Achieving a Sustainable Global Energy System

Achieving a Sustainable Global Energy System

Identifying Possibilities Using Long-Term Energy Scenarios

ESRI Studies Series on the Environment

Leo Schrattenholzer, Asami Miketa, Keywan Riahi and Richard Alexander Roehrl

Sustainable development and global climate change have figured prominently in scientific analysis and international policymaking since the early 1990s. This book formulates technology strategies that will lead to environmentally sustainable energy systems, based on an analysis of global climate change issues using the concept of sustainable development. The authors focus on environmentally compatible, long-term technology developments within the global energy system, while also considering aspects of economic and social sustainability.

Chapter 2: Methodology

Leo Schrattenholzer, Asami Miketa, Keywan Riahi and Richard Alexander Roehrl

Subjects: economics and finance, energy economics, environmental economics, environment, asian environment, environmental economics

Extract

This chapter presents the motivation for choosing the particular methods used in our study. After this, we describe, in aggregate terms, how the IIASA-ECS scenarios were built. The description of the scenario building includes an overview of the development of the global E3 (energy– economy–environment) system in the course of the 20th century. We then proceed to give, in non-technical language, a macroscopic description of models and concepts used for the scenario formulation. Together with the models we also describe, in general terms, how the so-called ‘driving forces’ define scenarios. This way, we give readers an idea of the respective importance of the variables that shape scenarios and, at the same time, an approximate idea about the sensitivity of the results. 2.1 WHY SCENARIO ANALYSIS? Why do we use scenarios to address the uncertainty surrounding the future development of the global E3 system? And why do we not use stochastic optimization, for instance? Before attempting to answer these questions, we want to define the term ‘scenario’. For the purposes of this book, we want a scenario to be understood as an internally consistent and reproducible image of the future. Scenarios are therefore neither predictions nor forecasts. The most important difference between forecasts and scenarios is that scenarios do not necessarily aspire to maximize the likelihood of their occurrence. One prominent kind of scenarios that many would argue are not the most likely to materialize is the class of sustainabledevelopment scenarios. Their main purpose is to specify...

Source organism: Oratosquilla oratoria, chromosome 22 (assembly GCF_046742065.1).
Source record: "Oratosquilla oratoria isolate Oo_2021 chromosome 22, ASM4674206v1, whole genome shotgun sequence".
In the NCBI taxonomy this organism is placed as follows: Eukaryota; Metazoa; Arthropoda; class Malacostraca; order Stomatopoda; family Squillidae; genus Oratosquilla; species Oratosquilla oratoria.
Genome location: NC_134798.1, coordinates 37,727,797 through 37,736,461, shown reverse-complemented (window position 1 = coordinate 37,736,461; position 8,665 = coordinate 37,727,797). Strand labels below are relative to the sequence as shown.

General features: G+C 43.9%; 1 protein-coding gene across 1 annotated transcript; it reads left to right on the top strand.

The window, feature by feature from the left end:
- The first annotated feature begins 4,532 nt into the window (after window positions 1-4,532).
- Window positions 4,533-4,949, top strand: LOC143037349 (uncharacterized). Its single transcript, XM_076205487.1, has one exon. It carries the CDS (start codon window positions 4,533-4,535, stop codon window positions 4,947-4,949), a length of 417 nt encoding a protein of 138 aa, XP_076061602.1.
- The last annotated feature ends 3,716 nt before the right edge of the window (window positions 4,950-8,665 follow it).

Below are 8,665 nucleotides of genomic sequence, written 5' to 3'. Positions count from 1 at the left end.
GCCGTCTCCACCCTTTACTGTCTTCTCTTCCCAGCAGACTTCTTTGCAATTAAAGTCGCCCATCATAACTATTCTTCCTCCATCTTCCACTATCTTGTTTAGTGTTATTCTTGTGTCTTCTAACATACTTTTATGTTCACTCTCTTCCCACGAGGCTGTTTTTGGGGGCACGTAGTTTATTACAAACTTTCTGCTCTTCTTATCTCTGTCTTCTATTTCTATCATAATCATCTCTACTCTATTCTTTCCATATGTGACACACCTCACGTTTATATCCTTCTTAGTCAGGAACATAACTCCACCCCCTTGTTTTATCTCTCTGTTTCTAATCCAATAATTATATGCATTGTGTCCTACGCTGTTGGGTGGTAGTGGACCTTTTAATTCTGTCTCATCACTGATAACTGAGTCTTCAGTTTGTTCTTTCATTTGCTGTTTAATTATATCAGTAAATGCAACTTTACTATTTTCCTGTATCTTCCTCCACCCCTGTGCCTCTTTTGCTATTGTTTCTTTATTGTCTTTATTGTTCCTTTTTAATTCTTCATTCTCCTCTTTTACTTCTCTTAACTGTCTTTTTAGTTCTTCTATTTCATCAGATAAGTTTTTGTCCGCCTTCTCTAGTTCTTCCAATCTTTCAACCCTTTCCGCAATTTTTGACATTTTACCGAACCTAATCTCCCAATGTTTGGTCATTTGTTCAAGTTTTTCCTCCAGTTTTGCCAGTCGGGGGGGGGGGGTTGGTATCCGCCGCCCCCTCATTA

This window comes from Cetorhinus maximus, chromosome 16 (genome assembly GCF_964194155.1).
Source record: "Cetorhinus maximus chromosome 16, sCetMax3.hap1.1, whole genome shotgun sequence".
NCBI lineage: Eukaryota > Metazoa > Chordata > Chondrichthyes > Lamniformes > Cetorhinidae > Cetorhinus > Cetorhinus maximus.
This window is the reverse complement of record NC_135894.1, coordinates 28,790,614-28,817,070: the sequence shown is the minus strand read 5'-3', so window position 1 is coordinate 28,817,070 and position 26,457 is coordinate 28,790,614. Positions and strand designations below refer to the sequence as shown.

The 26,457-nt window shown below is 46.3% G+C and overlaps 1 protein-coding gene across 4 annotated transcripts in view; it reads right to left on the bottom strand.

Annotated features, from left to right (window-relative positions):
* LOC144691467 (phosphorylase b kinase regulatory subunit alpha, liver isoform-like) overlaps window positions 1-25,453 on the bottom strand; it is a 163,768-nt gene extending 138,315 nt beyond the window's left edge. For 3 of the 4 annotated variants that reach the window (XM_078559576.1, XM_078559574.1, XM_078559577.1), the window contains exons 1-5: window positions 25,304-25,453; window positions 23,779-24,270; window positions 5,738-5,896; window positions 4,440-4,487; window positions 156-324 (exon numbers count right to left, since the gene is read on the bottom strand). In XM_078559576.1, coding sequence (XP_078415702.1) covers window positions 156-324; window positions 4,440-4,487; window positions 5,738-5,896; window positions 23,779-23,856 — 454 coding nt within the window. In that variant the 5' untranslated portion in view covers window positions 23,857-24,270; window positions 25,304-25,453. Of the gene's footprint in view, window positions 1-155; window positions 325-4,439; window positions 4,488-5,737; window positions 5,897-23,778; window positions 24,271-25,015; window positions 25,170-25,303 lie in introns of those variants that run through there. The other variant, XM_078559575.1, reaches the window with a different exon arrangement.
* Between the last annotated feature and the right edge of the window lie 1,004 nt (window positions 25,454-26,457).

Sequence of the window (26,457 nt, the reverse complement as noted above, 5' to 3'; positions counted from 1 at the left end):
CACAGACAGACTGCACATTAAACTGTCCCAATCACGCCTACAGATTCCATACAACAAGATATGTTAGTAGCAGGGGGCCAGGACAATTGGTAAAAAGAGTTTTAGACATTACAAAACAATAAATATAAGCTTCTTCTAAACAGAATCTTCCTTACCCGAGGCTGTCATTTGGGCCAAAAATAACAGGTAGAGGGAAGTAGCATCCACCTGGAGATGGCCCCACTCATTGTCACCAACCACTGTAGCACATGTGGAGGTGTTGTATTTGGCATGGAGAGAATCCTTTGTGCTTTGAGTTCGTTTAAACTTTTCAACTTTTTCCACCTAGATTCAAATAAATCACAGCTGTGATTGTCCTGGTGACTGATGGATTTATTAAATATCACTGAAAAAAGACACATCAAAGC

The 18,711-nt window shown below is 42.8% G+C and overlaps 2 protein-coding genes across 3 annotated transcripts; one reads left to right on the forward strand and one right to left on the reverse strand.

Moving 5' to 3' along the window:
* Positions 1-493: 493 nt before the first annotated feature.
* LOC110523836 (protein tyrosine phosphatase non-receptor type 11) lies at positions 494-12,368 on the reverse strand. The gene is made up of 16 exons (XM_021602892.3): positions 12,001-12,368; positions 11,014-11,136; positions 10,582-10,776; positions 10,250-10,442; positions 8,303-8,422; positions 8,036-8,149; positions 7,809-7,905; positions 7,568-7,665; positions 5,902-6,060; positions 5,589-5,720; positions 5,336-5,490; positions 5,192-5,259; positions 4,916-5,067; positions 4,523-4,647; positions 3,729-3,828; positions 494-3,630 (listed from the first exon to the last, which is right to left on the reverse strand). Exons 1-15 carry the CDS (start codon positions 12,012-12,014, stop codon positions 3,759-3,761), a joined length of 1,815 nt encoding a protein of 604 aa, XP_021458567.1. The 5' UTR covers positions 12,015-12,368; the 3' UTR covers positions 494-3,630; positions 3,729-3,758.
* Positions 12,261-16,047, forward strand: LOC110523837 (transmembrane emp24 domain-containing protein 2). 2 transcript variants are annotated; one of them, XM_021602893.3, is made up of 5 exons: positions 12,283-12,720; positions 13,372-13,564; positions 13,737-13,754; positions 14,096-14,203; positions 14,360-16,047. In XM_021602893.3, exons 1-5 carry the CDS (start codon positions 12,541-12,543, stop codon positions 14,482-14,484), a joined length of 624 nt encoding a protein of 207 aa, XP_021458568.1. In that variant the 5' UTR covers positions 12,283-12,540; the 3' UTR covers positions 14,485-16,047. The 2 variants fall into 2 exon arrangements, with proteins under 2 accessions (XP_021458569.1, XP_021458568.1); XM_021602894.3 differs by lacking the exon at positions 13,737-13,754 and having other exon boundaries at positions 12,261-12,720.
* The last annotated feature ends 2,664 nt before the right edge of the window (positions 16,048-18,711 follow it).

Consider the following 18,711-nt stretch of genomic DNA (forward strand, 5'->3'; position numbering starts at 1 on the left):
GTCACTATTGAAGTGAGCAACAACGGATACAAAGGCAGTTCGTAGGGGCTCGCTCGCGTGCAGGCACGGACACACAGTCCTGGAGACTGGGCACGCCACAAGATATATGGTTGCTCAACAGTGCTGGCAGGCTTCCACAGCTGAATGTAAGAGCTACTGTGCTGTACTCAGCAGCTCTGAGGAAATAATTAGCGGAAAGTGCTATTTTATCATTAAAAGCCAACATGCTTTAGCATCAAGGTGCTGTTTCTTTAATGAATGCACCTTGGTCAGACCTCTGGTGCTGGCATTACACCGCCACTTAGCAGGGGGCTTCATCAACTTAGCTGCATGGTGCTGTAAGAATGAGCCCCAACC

You are not authenticated to view the full text of this chapter or article.

Elgaronline requires a subscription or purchase to access the full text of books or journals. Please login through your library system or with your personal username and password on the homepage.

Non-subscribers can freely search the site, view abstracts/ extracts and download selected front matter and introductory chapters for personal use.

Your library may not have purchased all subject areas. If you are authenticated and think you should have access to this title, please contact your librarian.

Further information